Year in review: looking back at 2021
The year 2021 was a seismic year for Russia as the Kremlin launched an unprecedented crackdown on the political opposition to President Vladimir Putin, talk of war escalated and inflation spiraled. In our review of 2021, we look at four main topics: domestic politics, foreign policy, the economy, and the fate of Russia’s coronavirus vaccine.
1. Domestic politics: war on the opposition, and the media
For the first time in Putin’s 22-year rule, the Russian regime has been successful in decisively crushing the domestic political opposition. The top news story at the beginning of the year was opposition leader Aleksei Navalny’s dramatic return to Russia after three months in Germany recovering from a nerve agent attack almost certainly orchestrated by the Federal Security Service (FSB). A year later, Navalny is in jail, his organization lies in ruins, independent media outlets are facing sustained attacks and the kind of opposition street protests that Russia saw at the start of 2021 are all-but unthinkable.
- Navalny returned to Moscow on January 17 and was immediately arrested. Two days later, his Anti-Corruption Fund (FBK) published a video investigation into ‘Putin’s Palace’, a huge property on the Black Sea coast. The film went on to get 120 million views on YouTube, making it the year’s most popular Russian-language video.
- Two weeks later, Navalny was sentenced to three and a half years in prison for breaching the terms of an earlier suspended sentence. In September, a new criminal case was opened against Navalny on charges of extremism — if found guilty, his prison term could be extended for another 15 years.
- Protests by Navalny’s supporters following his arrest were broken up by police. Then, in June, the courts designated FBK as an extremist organization, meaning that any employees could be jailed. Shortly after, the Duma passed a law making it possible to prosecute someone for supporting an extremist organization even if that organization was not designated ‘extremist’ at the time. In the wake of that, most of the FBK leadership and prominent pro-Navalny activists fled abroad.
- Opposition protests in Moscow in January look like they were the last major opposition street protests for some time: their organizers are now either in jail or in exile, and punishments for participants in unsanctioned demonstrations are getting more severe (Russia detained 50 percent more people in 2021 for protesting than it did in the whole of the last decade).
- Even the Communist Party, which provides token opposition while remaining ultimately loyal to the Kremlin, came under pressure. In the wake of September parliamentary elections (that saw the Communist Party garner a large protest vote despite evidence of widespread fraud), one of its more radical leaders, Valery Rashkin, who has publicly backed Navalny, was detained on poaching charges when the carcass of an elk was found in the trunk of his car. He has since been stripped of his parliamentary immunity.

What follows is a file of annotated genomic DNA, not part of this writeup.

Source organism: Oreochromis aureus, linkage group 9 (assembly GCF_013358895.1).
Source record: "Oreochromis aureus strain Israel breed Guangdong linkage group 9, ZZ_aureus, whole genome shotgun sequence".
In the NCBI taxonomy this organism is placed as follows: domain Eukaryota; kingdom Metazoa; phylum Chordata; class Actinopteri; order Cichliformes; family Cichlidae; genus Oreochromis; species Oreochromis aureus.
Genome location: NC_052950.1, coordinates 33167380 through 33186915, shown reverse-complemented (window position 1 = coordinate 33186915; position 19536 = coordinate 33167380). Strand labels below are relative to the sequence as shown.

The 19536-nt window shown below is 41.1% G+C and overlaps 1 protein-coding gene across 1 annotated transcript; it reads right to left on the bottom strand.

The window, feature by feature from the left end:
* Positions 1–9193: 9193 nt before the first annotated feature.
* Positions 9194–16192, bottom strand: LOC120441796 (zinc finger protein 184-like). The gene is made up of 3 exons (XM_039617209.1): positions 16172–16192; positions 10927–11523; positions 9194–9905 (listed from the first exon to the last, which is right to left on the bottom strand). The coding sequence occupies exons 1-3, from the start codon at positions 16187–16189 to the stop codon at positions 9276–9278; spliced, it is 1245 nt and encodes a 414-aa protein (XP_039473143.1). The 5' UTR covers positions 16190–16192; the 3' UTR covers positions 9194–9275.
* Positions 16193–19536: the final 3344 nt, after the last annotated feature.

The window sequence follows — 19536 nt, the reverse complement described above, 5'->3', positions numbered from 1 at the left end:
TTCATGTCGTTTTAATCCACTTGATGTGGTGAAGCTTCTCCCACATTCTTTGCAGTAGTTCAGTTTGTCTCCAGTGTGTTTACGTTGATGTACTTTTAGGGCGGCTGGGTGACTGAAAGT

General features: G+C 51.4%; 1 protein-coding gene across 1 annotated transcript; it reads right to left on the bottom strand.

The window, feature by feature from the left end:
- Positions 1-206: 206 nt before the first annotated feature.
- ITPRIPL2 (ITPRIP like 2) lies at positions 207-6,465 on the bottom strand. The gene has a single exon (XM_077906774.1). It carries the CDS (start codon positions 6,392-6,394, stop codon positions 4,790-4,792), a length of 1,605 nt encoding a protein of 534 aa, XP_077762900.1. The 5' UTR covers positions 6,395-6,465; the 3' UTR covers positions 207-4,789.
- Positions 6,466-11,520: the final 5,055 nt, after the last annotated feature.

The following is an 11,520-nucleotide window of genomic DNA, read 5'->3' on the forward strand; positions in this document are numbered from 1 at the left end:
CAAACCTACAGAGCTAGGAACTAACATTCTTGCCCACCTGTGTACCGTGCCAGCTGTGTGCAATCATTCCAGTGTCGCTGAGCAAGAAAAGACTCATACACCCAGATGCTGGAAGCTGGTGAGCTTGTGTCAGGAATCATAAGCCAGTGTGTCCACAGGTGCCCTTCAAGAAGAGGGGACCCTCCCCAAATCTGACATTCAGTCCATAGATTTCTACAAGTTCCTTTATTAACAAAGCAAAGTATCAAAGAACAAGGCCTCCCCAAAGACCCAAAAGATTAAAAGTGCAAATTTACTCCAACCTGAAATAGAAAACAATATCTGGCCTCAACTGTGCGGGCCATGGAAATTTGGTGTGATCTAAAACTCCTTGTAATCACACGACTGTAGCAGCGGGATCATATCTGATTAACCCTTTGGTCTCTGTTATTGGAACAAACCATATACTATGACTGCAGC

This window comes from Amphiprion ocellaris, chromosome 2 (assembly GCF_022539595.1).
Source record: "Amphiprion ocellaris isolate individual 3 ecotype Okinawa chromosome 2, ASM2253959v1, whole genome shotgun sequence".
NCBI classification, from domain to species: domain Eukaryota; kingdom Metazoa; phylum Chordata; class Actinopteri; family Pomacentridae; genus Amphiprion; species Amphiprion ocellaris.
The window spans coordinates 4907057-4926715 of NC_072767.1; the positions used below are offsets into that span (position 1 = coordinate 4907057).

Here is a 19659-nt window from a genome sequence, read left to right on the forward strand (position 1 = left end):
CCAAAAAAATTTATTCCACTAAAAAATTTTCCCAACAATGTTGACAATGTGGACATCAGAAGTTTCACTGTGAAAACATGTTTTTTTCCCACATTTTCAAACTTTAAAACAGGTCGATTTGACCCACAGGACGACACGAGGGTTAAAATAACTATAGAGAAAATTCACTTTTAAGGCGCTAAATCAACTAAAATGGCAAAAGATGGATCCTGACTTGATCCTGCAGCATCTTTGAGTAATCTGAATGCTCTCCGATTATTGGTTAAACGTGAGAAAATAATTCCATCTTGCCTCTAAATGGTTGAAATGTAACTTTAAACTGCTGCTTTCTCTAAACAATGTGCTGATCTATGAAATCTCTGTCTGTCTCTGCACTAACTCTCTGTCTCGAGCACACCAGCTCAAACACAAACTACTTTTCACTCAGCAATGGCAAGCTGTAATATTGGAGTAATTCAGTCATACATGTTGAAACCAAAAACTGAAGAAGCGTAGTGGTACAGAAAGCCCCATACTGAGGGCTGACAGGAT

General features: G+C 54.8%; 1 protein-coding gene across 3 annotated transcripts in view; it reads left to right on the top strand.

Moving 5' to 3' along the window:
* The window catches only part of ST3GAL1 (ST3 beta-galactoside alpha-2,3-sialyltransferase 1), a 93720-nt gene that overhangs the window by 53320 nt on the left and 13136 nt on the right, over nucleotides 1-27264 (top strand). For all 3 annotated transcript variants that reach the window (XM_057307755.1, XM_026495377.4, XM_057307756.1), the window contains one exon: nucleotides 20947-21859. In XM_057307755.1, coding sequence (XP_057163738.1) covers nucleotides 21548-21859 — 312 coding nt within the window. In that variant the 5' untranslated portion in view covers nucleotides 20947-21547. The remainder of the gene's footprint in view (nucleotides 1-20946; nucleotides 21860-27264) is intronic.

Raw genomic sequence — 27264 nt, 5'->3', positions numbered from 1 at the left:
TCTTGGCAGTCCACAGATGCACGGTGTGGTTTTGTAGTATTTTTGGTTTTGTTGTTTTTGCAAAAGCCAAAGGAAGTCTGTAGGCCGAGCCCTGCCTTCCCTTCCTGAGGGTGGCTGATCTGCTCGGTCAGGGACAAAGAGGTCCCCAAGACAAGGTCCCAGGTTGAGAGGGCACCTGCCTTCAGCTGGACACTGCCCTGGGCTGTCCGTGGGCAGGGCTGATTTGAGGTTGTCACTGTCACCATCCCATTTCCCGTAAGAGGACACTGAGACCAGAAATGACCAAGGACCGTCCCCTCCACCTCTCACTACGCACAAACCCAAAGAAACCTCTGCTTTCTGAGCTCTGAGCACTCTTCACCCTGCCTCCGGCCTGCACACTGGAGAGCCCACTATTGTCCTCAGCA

- At the same time as cracking down on the opposition, the government began a campaign against the country’s few remaining independent media outlets. Its chief weapon has been four-year-old legislation on ‘foreign agents’. Top independent news agency Meduza was branded a foreign agent in the spring. Shortly afterwards, television channel Dozhd, outlet Mediazona and the Russian partner of investigative outlet Bellingcat, The Insider, which released an investigation into Navalny’s poisoning, suffered the same fate. Once labelled a foreign agent, publications struggle to generate advertising revenues and are obliged to submit tons of paperwork to the Ministry of Justice — on pain of criminal charges. Several publications were even shut down – investigative outlet Proekt was designated an “undesirable organization” (a label that automatically leads to a criminal case if the organization continues its work) and all publications sponsored by exiled tycoon Mikhail Khodorkovsky were closed after warnings about extremism.
- Individuals can also be branded foreign agents. In less than a year, 75 people have been placed on this list. Most of these are journalists for whom the designation effectively amounts to a complete ban on working inside Russia. Each individual on the list is obliged to submit details of all their personal expenses to the Ministry of Justice and must preface all social media posts with a 10-line disclaimer.
- As a result, Russian media can now be divided into three clear groups: state-owned media and propaganda channels (news agencies TASS and RIA Novosti, and television channel RT), notionally independent media owned by those on the government’s ‘wavelength’ (RBK, and newspapers Kommersant and Vedomosti), and a handful of independent outlets with the ‘foreign agent’ label.
- The year ended much as it had begun: Russia’s oldest NGO, Memorial, was shut-down by court order in December. Memorial gathered and archived data about the state killings and repressions of the Soviet period, and was able to function for years in the face of anger among former KGB operatives. The fact that the authorities finally decided to shut Memorial down is deeply symbolic — and says much about the direction of travel in Russia today.